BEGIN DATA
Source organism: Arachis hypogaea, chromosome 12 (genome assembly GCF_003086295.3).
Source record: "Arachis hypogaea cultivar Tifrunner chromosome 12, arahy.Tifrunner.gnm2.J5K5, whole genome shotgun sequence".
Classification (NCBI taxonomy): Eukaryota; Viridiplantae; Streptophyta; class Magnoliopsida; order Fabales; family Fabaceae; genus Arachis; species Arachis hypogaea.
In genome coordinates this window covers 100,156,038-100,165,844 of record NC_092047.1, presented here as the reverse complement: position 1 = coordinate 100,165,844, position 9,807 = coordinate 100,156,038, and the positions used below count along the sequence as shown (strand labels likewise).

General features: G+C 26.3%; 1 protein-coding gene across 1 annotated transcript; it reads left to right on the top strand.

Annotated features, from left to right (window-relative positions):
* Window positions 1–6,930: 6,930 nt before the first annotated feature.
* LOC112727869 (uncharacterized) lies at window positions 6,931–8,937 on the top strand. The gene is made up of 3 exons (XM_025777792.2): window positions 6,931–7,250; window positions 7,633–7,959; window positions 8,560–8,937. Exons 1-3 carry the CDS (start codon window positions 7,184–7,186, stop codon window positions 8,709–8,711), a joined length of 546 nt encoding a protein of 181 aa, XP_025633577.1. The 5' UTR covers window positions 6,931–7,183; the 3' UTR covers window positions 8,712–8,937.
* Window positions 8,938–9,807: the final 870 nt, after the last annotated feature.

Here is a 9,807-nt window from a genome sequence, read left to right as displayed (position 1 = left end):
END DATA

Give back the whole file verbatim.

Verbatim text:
Source organism: Arachis hypogaea, chromosome 12 (genome assembly GCF_003086295.3).
Source record: "Arachis hypogaea cultivar Tifrunner chromosome 12, arahy.Tifrunner.gnm2.J5K5, whole genome shotgun sequence".
Classification (NCBI taxonomy): Eukaryota; Viridiplantae; Streptophyta; class Magnoliopsida; order Fabales; family Fabaceae; genus Arachis; species Arachis hypogaea.
In genome coordinates this window covers 100,156,038-100,165,844 of record NC_092047.1, presented here as the reverse complement: position 1 = coordinate 100,165,844, position 9,807 = coordinate 100,156,038, and the positions used below count along the sequence as shown (strand labels likewise).

General features: G+C 26.3%; 1 protein-coding gene across 1 annotated transcript; it reads left to right on the top strand.

Annotated features, from left to right (window-relative positions):
* Window positions 1–6,930: 6,930 nt before the first annotated feature.
* LOC112727869 (uncharacterized) lies at window positions 6,931–8,937 on the top strand. The gene is made up of 3 exons (XM_025777792.2): window positions 6,931–7,250; window positions 7,633–7,959; window positions 8,560–8,937. Exons 1-3 carry the CDS (start codon window positions 7,184–7,186, stop codon window positions 8,709–8,711), a joined length of 546 nt encoding a protein of 181 aa, XP_025633577.1. The 5' UTR covers window positions 6,931–7,183; the 3' UTR covers window positions 8,712–8,937.
* Window positions 8,938–9,807: the final 870 nt, after the last annotated feature.

Here is a 9,807-nt window from a genome sequence, read left to right as displayed (position 1 = left end):